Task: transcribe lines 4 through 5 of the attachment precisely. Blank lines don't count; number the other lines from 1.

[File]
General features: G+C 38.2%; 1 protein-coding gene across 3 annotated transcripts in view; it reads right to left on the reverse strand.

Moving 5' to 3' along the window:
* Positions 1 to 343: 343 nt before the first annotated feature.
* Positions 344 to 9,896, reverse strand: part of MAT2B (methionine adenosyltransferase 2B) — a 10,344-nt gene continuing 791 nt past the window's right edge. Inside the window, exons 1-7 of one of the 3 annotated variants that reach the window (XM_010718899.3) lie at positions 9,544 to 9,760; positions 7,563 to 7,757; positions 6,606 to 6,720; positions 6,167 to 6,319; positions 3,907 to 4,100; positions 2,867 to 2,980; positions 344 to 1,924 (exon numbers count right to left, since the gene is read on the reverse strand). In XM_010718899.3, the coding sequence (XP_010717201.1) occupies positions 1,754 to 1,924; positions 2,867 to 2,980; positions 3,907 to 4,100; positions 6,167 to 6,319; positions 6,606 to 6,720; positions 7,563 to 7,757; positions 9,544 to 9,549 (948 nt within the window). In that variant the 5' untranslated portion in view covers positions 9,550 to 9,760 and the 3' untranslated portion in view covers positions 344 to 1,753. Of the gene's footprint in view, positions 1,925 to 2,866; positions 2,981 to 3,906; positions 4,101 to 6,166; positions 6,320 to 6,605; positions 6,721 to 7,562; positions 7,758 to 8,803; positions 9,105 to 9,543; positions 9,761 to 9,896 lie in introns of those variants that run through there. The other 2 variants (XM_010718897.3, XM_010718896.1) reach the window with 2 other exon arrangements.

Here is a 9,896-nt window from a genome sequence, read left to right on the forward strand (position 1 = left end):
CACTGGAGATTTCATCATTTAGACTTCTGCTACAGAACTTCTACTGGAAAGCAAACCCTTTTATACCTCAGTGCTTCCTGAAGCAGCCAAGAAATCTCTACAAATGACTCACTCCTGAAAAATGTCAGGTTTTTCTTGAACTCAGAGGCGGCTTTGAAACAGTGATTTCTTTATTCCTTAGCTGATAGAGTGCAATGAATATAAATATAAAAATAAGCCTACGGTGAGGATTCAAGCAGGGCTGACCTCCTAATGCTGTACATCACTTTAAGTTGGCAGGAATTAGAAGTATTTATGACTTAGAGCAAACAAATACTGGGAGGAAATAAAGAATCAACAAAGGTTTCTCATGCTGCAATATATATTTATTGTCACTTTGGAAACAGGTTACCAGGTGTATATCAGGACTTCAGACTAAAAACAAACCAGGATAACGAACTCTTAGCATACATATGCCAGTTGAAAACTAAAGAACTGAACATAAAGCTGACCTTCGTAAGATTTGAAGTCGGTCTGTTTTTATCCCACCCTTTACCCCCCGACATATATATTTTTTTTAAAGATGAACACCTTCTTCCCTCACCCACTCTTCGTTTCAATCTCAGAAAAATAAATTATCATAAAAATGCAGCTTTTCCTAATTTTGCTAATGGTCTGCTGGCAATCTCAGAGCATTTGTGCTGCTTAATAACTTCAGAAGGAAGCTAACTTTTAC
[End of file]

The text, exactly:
* Positions 344 to 9,896, reverse strand: part of MAT2B (methionine adenosyltransferase 2B) — a 10,344-nt gene continuing 791 nt past the window's right edge. Inside the window, exons 1-7 of one of the 3 annotated variants that reach the window (XM_010718899.3) lie at positions 9,544 to 9,760; positions 7,563 to 7,757; positions 6,606 to 6,720; positions 6,167 to 6,319; positions 3,907 to 4,100; positions 2,867 to 2,980; positions 344 to 1,924 (exon numbers count right to left, since the gene is read on the reverse strand). In XM_010718899.3, the coding sequence (XP_010717201.1) occupies positions 1,754 to 1,924; positions 2,867 to 2,980; positions 3,907 to 4,100; positions 6,167 to 6,319; positions 6,606 to 6,720; positions 7,563 to 7,757; positions 9,544 to 9,549 (948 nt within the window). In that variant the 5' untranslated portion in view covers positions 9,550 to 9,760 and the 3' untranslated portion in view covers positions 344 to 1,753. Of the gene's footprint in view, positions 1,925 to 2,866; positions 2,981 to 3,906; positions 4,101 to 6,166; positions 6,320 to 6,605; positions 6,721 to 7,562; positions 7,758 to 8,803; positions 9,105 to 9,543; positions 9,761 to 9,896 lie in introns of those variants that run through there. The other 2 variants (XM_010718897.3, XM_010718896.1) reach the window with 2 other exon arrangements.

Here is a 9,896-nt window from a genome sequence, read left to right on the forward strand (position 1 = left end):